“Linguistic Distance” as a Determinant of Bilateral Trade
We introduce a measure of language difficulty called “linguistic distance” into a modified gravity model to determine whether a language being further away from English affects the level of trade. Our sample of 36 non–English-speaking countries includes Japan and South Korea, which we argue are special cases because of World War II, the Korean War, and subsequent close political and economic ties with the United States. Presence of a stock of immigrants in the home country has been shown to enhance trade with the country of origin. Controlling for immigrant network and information attributes, the special relationship with Japan and Korea, and the standard gravity model variables, we find that trade will be less between the United States and a country the further that country's language is from English. These results hold for aggregate exports and imports and for exports and imports of consumer and producer manufactures.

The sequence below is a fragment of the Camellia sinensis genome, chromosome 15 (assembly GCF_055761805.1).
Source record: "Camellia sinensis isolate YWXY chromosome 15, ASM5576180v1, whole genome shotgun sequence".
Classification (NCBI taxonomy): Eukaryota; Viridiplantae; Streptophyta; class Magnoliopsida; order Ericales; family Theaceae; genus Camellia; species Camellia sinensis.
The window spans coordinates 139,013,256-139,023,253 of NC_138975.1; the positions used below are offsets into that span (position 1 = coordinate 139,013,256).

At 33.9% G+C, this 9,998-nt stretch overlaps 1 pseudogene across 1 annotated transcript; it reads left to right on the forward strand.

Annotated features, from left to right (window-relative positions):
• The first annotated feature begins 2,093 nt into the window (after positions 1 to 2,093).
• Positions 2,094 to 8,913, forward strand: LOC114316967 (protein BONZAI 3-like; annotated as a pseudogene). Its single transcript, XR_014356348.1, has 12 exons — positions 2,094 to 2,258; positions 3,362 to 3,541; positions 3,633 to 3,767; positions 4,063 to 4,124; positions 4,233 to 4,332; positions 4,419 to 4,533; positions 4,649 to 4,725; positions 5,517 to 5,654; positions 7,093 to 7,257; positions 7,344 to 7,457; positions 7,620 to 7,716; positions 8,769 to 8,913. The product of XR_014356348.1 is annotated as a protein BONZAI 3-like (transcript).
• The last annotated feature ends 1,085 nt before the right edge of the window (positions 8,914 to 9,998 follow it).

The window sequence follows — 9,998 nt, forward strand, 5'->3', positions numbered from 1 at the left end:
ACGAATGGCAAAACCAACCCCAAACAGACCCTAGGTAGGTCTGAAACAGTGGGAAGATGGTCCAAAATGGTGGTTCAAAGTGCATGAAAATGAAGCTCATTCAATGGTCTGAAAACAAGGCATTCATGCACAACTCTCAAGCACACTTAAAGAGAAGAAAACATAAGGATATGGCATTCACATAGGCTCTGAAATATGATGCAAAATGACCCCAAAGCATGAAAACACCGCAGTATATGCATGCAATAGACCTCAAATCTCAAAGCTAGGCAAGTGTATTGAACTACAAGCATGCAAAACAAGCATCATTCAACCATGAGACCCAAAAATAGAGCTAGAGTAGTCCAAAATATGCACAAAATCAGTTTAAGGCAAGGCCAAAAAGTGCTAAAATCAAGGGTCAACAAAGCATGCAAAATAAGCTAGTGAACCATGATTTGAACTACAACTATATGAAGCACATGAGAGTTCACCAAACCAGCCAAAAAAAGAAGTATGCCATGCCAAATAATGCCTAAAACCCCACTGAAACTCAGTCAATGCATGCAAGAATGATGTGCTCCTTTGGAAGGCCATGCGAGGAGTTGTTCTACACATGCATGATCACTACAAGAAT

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Volume (Year): 72 (2005)
Issue (Month): 1 (July)
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